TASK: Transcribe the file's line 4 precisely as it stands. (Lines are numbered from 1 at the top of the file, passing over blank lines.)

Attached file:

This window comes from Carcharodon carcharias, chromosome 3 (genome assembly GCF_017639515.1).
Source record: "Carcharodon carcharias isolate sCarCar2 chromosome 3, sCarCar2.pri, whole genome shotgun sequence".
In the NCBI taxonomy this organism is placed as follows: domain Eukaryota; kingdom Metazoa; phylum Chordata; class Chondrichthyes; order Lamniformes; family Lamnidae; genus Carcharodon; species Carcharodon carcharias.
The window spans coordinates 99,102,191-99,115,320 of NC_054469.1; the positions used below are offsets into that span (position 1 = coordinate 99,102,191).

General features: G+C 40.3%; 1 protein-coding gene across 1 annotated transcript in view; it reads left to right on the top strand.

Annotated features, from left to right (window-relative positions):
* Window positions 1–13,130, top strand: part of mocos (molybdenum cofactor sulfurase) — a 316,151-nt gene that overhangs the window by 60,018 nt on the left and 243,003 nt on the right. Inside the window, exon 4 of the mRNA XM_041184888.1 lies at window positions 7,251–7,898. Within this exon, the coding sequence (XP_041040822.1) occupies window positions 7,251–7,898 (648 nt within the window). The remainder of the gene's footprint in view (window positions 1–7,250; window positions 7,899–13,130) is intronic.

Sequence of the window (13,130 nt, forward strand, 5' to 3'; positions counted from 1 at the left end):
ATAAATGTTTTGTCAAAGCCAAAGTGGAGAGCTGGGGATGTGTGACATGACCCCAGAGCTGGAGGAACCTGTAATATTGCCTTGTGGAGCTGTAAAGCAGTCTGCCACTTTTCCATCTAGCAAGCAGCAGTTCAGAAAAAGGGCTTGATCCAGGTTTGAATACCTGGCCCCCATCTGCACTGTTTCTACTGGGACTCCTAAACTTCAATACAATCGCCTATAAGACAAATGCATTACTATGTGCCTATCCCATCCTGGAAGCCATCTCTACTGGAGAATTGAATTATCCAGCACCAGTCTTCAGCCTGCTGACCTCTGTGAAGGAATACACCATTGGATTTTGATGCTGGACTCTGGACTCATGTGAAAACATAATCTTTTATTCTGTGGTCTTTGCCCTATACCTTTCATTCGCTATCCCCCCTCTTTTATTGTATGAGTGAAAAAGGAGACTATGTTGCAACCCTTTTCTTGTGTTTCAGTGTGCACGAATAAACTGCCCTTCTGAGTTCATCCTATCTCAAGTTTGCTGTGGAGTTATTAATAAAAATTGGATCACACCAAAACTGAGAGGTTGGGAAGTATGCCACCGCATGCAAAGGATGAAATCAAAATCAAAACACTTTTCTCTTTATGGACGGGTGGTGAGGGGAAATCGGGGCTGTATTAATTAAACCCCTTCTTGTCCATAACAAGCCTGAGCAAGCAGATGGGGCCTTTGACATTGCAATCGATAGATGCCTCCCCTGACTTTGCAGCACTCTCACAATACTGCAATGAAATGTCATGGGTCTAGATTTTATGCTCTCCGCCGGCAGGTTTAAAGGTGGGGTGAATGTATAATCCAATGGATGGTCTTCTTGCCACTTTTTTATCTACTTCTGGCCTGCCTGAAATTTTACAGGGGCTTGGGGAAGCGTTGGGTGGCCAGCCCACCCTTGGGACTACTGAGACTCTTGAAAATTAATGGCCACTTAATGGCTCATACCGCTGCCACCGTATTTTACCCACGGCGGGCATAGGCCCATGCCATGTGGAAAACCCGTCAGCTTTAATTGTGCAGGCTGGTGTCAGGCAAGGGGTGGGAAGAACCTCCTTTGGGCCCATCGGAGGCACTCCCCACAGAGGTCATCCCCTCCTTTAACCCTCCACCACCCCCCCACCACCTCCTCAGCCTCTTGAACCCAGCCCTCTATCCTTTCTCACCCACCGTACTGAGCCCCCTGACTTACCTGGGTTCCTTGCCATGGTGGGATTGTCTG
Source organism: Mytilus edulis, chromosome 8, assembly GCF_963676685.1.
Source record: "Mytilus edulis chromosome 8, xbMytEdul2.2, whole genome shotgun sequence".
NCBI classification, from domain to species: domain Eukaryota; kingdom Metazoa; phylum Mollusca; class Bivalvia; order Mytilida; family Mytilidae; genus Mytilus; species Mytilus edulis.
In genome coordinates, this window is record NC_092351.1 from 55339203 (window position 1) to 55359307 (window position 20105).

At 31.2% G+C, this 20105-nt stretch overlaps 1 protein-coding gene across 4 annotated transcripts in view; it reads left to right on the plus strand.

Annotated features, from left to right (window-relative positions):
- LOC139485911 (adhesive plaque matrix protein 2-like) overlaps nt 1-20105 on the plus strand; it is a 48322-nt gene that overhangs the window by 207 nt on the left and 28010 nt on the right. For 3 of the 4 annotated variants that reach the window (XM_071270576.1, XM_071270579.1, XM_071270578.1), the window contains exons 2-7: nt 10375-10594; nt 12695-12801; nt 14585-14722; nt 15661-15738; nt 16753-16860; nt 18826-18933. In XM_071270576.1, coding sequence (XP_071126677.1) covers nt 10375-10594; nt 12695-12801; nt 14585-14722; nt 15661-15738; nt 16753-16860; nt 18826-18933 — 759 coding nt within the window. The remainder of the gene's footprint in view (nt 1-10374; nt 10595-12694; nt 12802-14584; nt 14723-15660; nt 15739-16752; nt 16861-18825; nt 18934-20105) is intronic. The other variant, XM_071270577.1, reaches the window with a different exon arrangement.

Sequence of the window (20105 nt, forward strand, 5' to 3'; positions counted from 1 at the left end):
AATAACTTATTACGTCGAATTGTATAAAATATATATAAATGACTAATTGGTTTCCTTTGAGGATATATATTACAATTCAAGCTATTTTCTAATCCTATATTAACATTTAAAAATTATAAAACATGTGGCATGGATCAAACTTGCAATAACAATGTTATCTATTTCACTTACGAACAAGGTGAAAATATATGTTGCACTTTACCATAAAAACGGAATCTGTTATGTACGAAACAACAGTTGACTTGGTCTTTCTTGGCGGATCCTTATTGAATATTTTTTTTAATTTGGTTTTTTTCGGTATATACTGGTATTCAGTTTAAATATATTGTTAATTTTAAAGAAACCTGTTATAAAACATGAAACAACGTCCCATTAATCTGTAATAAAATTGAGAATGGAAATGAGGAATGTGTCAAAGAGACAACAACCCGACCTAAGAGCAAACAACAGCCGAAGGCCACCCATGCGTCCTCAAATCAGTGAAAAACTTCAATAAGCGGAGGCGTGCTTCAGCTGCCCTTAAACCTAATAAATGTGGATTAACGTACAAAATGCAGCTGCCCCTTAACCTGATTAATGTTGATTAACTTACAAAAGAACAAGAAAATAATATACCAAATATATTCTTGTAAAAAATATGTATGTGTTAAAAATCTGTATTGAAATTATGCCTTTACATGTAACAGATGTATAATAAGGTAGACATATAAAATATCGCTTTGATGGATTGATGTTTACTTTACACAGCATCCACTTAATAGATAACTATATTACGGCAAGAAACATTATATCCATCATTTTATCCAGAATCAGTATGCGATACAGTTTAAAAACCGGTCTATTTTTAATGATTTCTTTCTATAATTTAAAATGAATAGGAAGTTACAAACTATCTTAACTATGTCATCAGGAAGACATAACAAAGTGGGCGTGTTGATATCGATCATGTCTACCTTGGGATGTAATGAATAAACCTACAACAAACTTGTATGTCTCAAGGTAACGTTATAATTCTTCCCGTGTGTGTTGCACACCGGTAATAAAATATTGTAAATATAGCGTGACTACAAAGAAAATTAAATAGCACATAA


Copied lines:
The window spans coordinates 99,102,191-99,115,320 of NC_054469.1; the positions used below are offsets into that span (position 1 = coordinate 99,102,191).